Let’s fast forward three years, and that’s where we are. The global workforce is really focused on career progression. In the United States, the need for flexibility has stabilized and has been cemented. It’s what people want here. In the rest of the world, we saw progression dominate flexibility. Last year, we saw flexibility dominating career progression globally. In the United States, flexibility is still a big, big deal.
We found in the survey that the happiest workers are the ones who can get that hybrid schedule. It’s not that people want to be fully remote. They really care about flexibility and hours. And they care more about that than flexibility of where they work. That was true last year; it’s true this year.
We’re also seeing people want a caring workforce still. There was a lot of movement in the corporate sector in response to the murder of George Floyd that everyone watched. That seems so long ago, but it had an impact on corporate response, a bigger impact than any singular event people can point to. Much of that response was tied to diversity and inclusion. What the global workforce says is that they don’t want those things to disappear.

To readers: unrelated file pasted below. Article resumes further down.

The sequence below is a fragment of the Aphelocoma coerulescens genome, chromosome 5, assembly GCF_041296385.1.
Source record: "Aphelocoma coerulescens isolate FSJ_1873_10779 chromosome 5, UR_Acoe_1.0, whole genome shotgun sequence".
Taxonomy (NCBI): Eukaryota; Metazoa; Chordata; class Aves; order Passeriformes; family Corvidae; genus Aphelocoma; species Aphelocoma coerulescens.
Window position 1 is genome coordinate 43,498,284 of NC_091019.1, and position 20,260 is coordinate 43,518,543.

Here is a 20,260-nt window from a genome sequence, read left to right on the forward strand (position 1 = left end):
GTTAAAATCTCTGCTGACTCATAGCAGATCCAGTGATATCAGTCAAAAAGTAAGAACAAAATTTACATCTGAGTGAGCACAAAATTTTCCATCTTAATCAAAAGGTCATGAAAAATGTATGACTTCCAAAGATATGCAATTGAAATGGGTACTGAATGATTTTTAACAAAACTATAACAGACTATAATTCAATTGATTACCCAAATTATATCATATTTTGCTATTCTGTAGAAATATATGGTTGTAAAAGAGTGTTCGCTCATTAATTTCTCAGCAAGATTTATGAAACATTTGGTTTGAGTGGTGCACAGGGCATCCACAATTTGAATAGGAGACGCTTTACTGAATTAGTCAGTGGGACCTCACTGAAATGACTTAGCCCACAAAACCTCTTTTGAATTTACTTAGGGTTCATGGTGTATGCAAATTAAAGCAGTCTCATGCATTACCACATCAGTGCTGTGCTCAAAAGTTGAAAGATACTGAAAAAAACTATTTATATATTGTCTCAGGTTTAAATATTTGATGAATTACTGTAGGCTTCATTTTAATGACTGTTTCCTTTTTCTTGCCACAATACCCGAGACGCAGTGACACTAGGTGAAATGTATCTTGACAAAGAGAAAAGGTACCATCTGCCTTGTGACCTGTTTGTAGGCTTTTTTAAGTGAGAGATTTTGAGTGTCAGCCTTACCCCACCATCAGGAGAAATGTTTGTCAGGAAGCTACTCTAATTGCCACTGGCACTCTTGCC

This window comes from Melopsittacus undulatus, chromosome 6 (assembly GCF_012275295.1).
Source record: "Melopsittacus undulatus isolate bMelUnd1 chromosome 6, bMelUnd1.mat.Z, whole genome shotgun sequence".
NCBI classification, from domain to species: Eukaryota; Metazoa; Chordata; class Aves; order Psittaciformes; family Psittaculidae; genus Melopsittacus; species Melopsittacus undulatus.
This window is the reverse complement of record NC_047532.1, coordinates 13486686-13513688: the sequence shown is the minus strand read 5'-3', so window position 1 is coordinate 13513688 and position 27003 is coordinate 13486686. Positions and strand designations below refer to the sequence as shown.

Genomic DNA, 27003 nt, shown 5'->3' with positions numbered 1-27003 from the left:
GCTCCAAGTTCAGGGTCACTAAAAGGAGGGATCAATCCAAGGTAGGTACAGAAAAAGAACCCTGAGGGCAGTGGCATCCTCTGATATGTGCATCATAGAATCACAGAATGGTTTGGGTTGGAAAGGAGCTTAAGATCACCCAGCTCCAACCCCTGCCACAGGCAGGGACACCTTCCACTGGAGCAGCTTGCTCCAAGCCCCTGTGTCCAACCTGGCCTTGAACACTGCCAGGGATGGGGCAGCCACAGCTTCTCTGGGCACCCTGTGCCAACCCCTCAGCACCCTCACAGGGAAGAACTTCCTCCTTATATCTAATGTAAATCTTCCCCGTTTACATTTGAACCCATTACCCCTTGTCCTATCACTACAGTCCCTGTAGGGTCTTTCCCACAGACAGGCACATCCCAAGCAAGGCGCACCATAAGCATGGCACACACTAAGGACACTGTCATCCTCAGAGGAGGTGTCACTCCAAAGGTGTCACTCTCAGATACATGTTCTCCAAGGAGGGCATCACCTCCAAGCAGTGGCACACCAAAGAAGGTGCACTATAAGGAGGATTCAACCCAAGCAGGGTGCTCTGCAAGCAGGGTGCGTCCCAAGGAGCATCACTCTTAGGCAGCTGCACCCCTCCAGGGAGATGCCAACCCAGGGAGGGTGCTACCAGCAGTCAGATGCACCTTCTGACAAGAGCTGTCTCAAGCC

Now that the labor market is stabilizing, they want that stuff. Oh, and yeah, they want to get paid like they got paid last year. Many families are battling inflation. They earned about a 6.3% raise in the United States last year. They’re thinking about having about the same raise this year, so the expectations are high in 2023.
Future of Work
HREN: What do you think all this means for the future of work? What’s coming next?
There’s some good news. I think we are experiencing the stabilization of worker priorities. Last year, we were talking a lot about the Great Resignation. That is starting to stabilize but stabilized doesn’t mean go back to normal. Stabilize means reset at a different rate.